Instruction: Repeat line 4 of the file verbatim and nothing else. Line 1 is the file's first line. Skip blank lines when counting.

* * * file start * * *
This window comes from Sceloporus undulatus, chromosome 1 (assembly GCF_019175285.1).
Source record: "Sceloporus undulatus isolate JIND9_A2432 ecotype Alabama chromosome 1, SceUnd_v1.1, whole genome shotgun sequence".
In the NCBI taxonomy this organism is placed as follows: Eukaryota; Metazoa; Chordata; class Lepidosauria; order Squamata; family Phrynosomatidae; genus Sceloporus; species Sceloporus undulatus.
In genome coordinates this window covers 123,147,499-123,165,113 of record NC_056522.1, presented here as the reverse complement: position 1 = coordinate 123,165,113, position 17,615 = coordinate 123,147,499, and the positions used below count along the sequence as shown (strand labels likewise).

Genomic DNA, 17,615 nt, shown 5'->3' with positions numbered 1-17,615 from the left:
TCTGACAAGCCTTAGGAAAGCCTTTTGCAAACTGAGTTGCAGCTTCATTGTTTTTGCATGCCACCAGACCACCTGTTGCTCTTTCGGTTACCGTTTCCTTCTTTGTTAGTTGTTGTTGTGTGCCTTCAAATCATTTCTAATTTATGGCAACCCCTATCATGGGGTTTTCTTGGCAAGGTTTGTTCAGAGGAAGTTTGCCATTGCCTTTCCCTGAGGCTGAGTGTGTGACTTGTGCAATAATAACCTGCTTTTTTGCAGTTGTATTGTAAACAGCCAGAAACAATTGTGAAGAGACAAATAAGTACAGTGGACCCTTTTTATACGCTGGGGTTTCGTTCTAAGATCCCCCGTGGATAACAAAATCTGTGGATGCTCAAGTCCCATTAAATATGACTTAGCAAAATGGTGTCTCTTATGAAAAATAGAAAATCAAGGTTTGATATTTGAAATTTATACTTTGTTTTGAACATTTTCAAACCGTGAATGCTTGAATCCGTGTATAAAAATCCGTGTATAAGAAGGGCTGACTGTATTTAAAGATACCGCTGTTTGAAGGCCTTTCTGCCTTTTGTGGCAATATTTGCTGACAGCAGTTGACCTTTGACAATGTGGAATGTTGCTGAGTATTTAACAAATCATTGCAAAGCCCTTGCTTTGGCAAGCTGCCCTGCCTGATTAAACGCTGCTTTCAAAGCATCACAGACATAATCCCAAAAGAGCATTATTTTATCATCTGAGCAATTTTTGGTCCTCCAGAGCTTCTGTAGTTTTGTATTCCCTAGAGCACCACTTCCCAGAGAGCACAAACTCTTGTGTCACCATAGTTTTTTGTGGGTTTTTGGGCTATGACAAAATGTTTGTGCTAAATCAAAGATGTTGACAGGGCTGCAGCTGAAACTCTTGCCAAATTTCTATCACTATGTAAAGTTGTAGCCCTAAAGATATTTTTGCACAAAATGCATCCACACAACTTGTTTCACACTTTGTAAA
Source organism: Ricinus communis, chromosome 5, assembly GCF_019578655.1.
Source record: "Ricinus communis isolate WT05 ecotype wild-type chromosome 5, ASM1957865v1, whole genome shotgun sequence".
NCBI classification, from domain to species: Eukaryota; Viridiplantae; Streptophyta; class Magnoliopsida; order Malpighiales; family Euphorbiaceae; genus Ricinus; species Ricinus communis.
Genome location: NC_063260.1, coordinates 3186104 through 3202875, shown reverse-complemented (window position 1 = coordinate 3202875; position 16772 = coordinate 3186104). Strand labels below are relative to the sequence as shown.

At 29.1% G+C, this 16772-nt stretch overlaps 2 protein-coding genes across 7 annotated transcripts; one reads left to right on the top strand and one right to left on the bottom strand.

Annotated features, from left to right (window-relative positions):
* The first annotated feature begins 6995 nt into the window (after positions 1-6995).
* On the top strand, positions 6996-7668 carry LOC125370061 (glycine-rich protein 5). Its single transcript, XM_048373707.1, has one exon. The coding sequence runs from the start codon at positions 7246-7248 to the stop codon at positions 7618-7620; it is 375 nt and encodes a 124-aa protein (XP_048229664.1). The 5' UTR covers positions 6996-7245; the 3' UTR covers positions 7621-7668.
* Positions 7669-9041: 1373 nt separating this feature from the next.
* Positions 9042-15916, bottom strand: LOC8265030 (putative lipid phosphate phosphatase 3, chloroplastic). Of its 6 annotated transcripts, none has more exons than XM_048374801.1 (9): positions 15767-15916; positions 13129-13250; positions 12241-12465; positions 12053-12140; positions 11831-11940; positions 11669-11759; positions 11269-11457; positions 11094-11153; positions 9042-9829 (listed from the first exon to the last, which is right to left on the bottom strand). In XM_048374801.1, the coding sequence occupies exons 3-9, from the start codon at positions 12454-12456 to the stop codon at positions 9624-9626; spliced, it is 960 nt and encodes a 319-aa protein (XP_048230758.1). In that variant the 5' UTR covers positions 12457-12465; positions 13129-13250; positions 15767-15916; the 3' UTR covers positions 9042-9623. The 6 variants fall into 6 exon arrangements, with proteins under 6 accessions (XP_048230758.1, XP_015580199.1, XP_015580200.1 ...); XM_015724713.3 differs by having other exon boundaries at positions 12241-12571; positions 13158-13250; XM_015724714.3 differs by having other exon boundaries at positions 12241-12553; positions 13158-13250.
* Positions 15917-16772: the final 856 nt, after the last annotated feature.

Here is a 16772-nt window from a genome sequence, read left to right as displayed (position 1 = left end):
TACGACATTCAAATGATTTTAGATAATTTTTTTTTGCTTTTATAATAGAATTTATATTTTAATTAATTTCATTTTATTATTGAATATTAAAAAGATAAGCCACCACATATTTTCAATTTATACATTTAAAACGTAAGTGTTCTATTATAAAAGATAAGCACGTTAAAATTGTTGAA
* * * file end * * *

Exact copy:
In genome coordinates this window covers 123,147,499-123,165,113 of record NC_056522.1, presented here as the reverse complement: position 1 = coordinate 123,165,113, position 17,615 = coordinate 123,147,499, and the positions used below count along the sequence as shown (strand labels likewise).